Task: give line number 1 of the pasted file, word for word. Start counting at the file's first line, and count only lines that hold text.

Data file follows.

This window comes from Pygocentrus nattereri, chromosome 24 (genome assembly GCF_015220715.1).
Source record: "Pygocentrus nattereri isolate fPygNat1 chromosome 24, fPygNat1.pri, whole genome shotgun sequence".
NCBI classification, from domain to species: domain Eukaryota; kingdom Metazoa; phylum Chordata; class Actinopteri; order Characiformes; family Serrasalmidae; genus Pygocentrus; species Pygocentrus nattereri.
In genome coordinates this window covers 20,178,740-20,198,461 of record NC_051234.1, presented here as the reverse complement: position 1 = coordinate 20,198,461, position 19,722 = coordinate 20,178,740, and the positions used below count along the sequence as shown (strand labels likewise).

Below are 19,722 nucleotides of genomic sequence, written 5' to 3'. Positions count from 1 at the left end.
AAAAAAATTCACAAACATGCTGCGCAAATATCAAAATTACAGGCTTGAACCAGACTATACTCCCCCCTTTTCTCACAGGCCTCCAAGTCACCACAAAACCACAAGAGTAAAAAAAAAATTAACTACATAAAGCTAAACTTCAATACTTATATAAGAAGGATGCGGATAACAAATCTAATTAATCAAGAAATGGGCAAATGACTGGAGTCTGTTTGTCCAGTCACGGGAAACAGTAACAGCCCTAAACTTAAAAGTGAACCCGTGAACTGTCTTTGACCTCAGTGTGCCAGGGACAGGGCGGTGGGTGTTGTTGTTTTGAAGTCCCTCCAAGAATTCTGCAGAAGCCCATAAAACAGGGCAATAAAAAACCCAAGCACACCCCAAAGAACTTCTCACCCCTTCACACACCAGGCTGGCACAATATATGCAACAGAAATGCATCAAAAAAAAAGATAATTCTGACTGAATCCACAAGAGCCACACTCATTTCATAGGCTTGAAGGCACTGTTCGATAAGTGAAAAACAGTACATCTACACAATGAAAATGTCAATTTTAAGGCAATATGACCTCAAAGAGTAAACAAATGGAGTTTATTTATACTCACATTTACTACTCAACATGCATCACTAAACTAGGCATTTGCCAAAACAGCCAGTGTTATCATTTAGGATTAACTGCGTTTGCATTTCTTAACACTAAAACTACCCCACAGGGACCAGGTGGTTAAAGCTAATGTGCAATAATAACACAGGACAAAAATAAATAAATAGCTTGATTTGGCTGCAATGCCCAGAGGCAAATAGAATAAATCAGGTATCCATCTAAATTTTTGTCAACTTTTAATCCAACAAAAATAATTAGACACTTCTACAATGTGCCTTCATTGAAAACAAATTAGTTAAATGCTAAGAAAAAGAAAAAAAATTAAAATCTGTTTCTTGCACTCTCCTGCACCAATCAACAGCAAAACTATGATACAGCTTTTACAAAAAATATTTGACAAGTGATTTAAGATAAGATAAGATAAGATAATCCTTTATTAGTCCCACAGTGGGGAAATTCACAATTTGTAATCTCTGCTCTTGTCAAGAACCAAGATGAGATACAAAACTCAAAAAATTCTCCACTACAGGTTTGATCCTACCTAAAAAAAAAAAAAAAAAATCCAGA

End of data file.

This window comes from Pygocentrus nattereri, chromosome 24 (genome assembly GCF_015220715.1).